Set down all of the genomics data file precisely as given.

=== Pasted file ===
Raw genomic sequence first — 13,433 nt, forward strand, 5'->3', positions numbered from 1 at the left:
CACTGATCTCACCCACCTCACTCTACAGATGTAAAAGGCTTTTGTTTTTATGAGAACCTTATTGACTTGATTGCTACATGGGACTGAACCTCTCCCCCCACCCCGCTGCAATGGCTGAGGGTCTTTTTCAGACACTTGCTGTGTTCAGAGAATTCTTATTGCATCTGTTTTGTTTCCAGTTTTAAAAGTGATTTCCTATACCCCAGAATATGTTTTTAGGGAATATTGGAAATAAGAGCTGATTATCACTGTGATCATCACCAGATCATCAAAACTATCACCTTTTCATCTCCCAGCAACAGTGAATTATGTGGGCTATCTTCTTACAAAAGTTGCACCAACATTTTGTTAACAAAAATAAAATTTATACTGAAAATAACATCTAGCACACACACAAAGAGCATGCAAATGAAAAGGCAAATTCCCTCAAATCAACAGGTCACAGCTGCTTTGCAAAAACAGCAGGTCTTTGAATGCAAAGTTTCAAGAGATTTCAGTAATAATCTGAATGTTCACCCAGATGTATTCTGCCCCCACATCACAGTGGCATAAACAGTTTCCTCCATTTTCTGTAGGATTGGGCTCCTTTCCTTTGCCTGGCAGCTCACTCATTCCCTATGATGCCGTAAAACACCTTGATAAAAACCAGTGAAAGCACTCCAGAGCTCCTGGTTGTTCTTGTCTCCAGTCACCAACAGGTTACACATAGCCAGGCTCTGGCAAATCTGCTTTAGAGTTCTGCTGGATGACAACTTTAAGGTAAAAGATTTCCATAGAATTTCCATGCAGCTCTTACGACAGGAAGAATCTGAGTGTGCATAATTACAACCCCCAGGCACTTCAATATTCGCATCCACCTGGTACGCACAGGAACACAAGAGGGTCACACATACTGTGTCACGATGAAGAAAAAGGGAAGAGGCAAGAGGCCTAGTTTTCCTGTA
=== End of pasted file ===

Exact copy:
Raw genomic sequence first — 13,433 nt, forward strand, 5'->3', positions numbered from 1 at the left:
CACTGATCTCACCCACCTCACTCTACAGATGTAAAAGGCTTTTGTTTTTATGAGAACCTTATTGACTTGATTGCTACATGGGACTGAACCTCTCCCCCCACCCCGCTGCAATGGCTGAGGGTCTTTTTCAGACACTTGCTGTGTTCAGAGAATTCTTATTGCATCTGTTTTGTTTCCAGTTTTAAAAGTGATTTCCTATACCCCAGAATATGTTTTTAGGGAATATTGGAAATAAGAGCTGATTATCACTGTGATCATCACCAGATCATCAAAACTATCACCTTTTCATCTCCCAGCAACAGTGAATTATGTGGGCTATCTTCTTACAAAAGTTGCACCAACATTTTGTTAACAAAAATAAAATTTATACTGAAAATAACATCTAGCACACACACAAAGAGCATGCAAATGAAAAGGCAAATTCCCTCAAATCAACAGGTCACAGCTGCTTTGCAAAAACAGCAGGTCTTTGAATGCAAAGTTTCAAGAGATTTCAGTAATAATCTGAATGTTCACCCAGATGTATTCTGCCCCCACATCACAGTGGCATAAACAGTTTCCTCCATTTTCTGTAGGATTGGGCTCCTTTCCTTTGCCTGGCAGCTCACTCATTCCCTATGATGCCGTAAAACACCTTGATAAAAACCAGTGAAAGCACTCCAGAGCTCCTGGTTGTTCTTGTCTCCAGTCACCAACAGGTTACACATAGCCAGGCTCTGGCAAATCTGCTTTAGAGTTCTGCTGGATGACAACTTTAAGGTAAAAGATTTCCATAGAATTTCCATGCAGCTCTTACGACAGGAAGAATCTGAGTGTGCATAATTACAACCCCCAGGCACTTCAATATTCGCATCCACCTGGTACGCACAGGAACACAAGAGGGTCACACATACTGTGTCACGATGAAGAAAAAGGGAAGAGGCAAGAGGCCTAGTTTTCCTGTA